The Best Australian Poetry 2009 edited by Alan Wearne
University of Queensland Press, 2009
The Best Australian Poems 2009 edited by Robert Adamson
Black Inc., 2009
If we seek a division in Australian poetry, we will not find it represented among the poems in these two anthologies. Wearne puts it adroitly in his introduction when he says about the Poetry Wars, ‘for all the legendary brouhaha it may have all happened at one party (and perhaps that's how the eventual movie will see it). If some of us played for different teams (and still may) remember the operative words are 'play' and 'teams'. We are still all part of some all purpose Australian poetry experiment …' That he doesn't take these divisions so seriously is heartening. It is a perspective which pervades Adamson's anthology too. My strongest impression of both books was of the interplay between different poetic forms. Whether it was their intention or not, the editors show that formal verse and free verse are poles along the same poetic continuum, and Australian poets work between these poles and don't take distinct sides.
Yet both anthologies are as different, personal and unique as the works within. Adamson's is the broader selection, over twice as long as Wearne's, and almost twice as long as Rose's anthology from last year. For this reason, Adamson assembled a less consistent selection of poems. In his introduction he admits he wanted ‘[the] book to be a fairly inclusive survey of the 'best' poetry written in Australia'. The result is a politically sound representation, generous and accommodating. However, the variety of voices can be a little overwhelming. Wearne's selection felt more personal in part because its size lends it a cohesion, without sacrificing diversity.
Among the more structurally formal poems in Wearne's anthology is 'Constitutional Law' by Jimmy Andrews, a poem which marries rhyme and metre to natural language. Andrews makes use of triplets of verbs, such as ‘judges, legislates or executes', ‘make, interpret and apply' and ‘create, decipher and administer' to reinforce the political ‘Cerebus' he is inveighing against. Even if the theme is a bit overstated, this poem shows that an effective piece is one which goes beyond treating form as an end in itself and employs it as part of its message.
Thomas Shapcott's 'Sestina' also demonstrates the artistic union of form and content with natural language. A sestina can, at first glance, be the most artificial of forms. Couplets and quatrains at least follow rhythms and rhyme found in the language. In contrast, a sestina follows an externally applied pattern of repeating and rearranging the last word of each line. When done well, as in Shapcott's piece, the form demonstrates how structure can heighten language. The verses spiral out from the repeated words. There is also the harmony of the form and subject matter. Shapcott is writing about family traits, in this instance a flair for carpentry, and how the talent skipped his father but is evident in him. All the while the same six words, ‘dad', ‘father', ‘learn', ‘abandon', ‘genes' and ‘shadows', are mixed around and recombined in different order like DNA. It is structure through rearrangement, biological and literary.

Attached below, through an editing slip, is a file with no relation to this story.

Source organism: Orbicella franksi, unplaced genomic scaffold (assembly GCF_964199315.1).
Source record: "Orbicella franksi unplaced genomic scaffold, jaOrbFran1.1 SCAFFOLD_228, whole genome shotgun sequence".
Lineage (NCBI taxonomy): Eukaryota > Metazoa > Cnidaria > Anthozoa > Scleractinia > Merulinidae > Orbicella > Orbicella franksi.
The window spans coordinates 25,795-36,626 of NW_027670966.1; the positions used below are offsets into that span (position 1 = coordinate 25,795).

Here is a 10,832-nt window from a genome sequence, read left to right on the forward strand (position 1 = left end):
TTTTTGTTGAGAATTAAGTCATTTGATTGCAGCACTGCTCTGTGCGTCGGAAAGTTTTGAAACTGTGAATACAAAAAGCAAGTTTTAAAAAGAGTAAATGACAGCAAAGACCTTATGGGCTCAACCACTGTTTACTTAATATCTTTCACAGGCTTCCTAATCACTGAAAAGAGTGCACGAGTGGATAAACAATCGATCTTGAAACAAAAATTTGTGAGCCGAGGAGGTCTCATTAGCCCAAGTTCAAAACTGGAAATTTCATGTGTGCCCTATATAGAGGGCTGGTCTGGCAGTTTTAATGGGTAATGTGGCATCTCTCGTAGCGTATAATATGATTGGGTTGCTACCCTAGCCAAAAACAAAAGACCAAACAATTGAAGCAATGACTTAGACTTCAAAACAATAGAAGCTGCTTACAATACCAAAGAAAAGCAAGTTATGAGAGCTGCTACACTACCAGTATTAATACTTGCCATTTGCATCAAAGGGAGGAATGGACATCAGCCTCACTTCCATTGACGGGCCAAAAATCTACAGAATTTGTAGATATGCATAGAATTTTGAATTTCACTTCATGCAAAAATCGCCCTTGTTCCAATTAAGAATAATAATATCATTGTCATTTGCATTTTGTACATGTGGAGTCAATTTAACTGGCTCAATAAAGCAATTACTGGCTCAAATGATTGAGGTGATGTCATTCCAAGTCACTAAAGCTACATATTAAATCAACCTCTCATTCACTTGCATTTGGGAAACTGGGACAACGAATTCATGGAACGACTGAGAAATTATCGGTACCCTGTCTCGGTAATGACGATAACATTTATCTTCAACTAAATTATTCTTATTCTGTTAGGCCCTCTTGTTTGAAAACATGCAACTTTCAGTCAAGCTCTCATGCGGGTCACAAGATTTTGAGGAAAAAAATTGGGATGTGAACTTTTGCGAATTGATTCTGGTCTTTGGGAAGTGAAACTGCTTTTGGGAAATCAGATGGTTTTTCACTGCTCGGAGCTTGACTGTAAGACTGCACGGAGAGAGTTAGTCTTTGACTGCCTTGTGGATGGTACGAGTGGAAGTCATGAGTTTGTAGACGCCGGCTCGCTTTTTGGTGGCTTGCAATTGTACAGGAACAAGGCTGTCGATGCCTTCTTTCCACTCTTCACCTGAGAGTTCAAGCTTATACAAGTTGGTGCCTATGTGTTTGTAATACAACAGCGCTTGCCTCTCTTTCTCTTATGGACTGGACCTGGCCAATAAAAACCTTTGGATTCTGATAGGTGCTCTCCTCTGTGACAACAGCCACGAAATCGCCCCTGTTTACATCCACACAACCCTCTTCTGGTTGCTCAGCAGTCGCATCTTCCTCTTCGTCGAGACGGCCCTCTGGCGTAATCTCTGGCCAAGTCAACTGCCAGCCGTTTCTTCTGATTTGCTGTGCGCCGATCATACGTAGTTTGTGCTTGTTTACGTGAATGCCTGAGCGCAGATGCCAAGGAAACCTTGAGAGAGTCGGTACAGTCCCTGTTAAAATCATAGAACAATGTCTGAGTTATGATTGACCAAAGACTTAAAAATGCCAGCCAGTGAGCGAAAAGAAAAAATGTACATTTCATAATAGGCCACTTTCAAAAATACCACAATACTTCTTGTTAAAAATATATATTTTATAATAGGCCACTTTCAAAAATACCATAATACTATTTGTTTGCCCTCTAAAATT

Drifting toward the other end of the continuum in Wearne's anthology are poems where the form was more subdued and the poetry emerged from the ideas and images. Ali Alizadeh in his poem 'The Suspect' shows how identities can be cages without relinquishing a sense of self. A forthright voice, the poet compares how he was characterised in Iran with his characterisation in Australia. The events swing back and forth on the phrases ‘Over here' and ‘Over there', which like a musical motif reoccur through the lines and build the defiant tone. Furthermore, the poem finds an expressive potential between metred language and straight prose.
John Kinsella's poem 'Canto of the Moths' finds this poet in an uncommonly delicate mood. The beauty of the poem comes from the slow building of the imagery, the juxtaposition of the struggling moths, sand and children's toys:
Their wings heavy with rain,
dust is running off like sludge.
The terrace of sand a desert
of the drowning and drowned.
Plastic buckets and shovels,
rakes and rubber balls,
From these lines emerges a hesitancy to the poem, which ties the work to the land without claiming it. Only the last stanza, which finds Kinsella in a more familiar, overtly political tone, spoils the tenderness of lines above. This tenderness could be just as political for its openness. As with Alizadeh's piece, Kinsella, through the simple control of his lines, finds a soft sombre music in unrhymed verse.
As in all anthologies some poems worked better than others. However, as a whole, Wearne has assembled a group of poems which, regardless of how representative they are, are above all a pleasure to read. The one criticism I have with the book, and it is a minor one, is the inclusion of the poets' comments at the back. Perhaps, this issue will be one of those dividing points between poets and readers. The poets want to ensure their work is understood whereas a reader wants the poems to stand on their own.
Adamson's selection certainly affords this reading experience, with no notes provided about the poems or the poets. He has also stretched the poetry continuum further with works ranging from the more traditional to those which sit on the border of prose. He should also be commended for including many lesser known poets and previously unpublished works. As with Wearne's anthology, the more interesting pieces are those which tend toward neither pole but manage to combine both, sometimes swinging between the extremes in a single piece. However, the range is the anthology's strength as well as its weakness.